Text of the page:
There may be no legislative brinksmanship threatening to delay the arrival of August recess this year, but Senate Democratic leaders are looking to use the run-up to the month-long break as a de facto deadline to clear a bevy of nominations.
As expected, the Health, Education, Labor and Pensions Committee rushed into action to get two replacement nominees to the National Labor Relations Board to the Senate floor. The HELP panel on Wednesday endorsed Kent Hirozawa and Nancy Jean Schiffer in 13-9 votes, with GOP Sen. Lisa Murkowski of Alaska crossing party lines to support each nominee.
President Barack Obama sent the nominations to the Senate a little more than a week ago, as part of a deal brokered to avoid a floor standoff over the "nuclear option" to change the chamber's procedures for processing nominees.
Majority Leader Harry Reid, D-Nev., told reporters Tuesday that he expected a full slate of five NLRB picks would be confirmed by the end of the week.
"Once these five nominations are approved by the Senate, our country will have a fully-confirmed, fully-functional board for the first time in more than a decade — a huge step forward for workers, businesses and our economy," HELP Chairman Tom Harkin, D-Iowa, said.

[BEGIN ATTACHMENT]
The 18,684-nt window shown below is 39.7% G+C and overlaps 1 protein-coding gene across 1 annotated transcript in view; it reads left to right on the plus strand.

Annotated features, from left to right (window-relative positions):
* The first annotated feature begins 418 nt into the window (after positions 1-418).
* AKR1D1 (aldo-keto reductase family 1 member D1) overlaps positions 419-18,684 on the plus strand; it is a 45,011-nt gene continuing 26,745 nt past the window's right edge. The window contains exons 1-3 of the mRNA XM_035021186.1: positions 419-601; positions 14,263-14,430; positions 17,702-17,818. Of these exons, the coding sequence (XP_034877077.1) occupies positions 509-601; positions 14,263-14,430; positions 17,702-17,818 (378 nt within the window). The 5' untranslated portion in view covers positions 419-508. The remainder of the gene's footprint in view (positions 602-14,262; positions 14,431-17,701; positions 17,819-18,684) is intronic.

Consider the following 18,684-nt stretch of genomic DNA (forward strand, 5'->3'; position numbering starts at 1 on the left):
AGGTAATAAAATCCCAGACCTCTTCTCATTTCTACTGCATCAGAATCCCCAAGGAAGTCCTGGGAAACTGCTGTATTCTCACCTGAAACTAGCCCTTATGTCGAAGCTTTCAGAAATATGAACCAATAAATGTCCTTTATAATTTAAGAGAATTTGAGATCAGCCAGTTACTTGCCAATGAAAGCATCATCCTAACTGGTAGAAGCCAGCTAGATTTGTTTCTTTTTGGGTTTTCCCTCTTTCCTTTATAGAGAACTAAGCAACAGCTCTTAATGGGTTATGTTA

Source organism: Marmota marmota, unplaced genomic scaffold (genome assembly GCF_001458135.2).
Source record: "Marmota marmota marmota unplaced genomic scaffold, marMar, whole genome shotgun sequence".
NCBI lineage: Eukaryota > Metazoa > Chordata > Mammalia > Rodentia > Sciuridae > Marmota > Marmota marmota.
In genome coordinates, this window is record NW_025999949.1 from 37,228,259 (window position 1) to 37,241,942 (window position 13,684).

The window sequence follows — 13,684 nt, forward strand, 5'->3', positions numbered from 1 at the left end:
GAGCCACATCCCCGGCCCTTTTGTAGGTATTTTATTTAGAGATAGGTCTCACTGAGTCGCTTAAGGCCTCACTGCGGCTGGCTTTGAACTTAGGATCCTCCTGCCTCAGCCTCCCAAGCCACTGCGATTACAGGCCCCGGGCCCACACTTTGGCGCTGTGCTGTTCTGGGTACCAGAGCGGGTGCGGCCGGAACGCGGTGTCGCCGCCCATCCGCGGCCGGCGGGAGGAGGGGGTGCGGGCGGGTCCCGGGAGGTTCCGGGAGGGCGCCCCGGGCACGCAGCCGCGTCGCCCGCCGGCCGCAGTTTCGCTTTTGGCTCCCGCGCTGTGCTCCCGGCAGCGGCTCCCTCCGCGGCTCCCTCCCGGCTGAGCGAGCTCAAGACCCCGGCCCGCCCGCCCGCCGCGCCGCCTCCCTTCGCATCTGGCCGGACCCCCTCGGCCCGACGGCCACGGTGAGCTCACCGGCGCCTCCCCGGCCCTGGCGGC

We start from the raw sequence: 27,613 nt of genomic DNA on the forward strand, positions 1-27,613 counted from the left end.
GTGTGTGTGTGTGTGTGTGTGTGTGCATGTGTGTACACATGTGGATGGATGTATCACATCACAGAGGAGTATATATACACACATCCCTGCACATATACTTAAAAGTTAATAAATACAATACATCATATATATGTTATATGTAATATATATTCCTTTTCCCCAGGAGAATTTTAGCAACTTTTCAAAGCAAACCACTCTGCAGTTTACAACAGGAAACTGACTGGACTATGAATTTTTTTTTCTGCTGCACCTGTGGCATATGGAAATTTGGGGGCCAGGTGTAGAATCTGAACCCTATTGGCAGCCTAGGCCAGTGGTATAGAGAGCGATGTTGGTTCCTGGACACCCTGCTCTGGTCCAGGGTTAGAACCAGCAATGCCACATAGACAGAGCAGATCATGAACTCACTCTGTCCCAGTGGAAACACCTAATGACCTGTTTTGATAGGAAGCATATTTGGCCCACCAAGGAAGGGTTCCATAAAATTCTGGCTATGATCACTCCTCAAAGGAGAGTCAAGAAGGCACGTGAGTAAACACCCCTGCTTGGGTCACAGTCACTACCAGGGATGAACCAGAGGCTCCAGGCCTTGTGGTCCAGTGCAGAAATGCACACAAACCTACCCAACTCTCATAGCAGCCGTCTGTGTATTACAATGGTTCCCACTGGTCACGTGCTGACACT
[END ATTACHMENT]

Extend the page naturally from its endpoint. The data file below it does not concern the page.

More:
We have a lot of nominations we're going to try to complete in the next seven or eight days. We have — we're — I'm looking at the ambassador to the United Nations, [the Bureau of Alcohol, Tobacco, Firearms and Explosives]," Reid said, also mentioning the nomination of Rep. Melvin Watt, D-N.C., to head the Federal Housing Finance Agency and the head of the Council of Economic Advisers.
The ATF has gone without a Senate-confirmed director since 2006. Acting director B. Todd Jones emerged from the Senate Judiciary Committee on a party line vote, and it seems a vote to beat back a filibuster attempt will be needed for Reid to get that nomination moving forward.
There's also the issue of the remaining appellate vacancies on the D.C. Circuit Court of Appeals. The Judiciary panel held a nomination hearing for another of those individuals, Nina Pillard, on Wednesday.
At that hearing, committee members once again disagreed about caseload, with Republicans saying that the vacant court seats would be better used elsewhere. Chairman Patrick J. Leahy, D-Vt., disputed that contention, noting the Democrats supported the 2003 confirmation of John G. Roberts Jr. (now the chief justice of the Supreme Court) to the D.C. appeals court, despite the effect on caseload.
"There is simply no precedent for this attempt by committee Republicans to prevent three well qualified nominees from filling the three vacancies on the D.C. Circuit," Leahy said. "The D.C. Circuit caseload argument has been made in earnest only by Senate Republicans when they wish to prevent a Democratic president from fulfilling his constitutional duty to nominate judges."
Pillard is currently a professor at the Georgetown University Law Center, but Leahy highlighted something else: "She is lucky enough to have family in the great State of Vermont."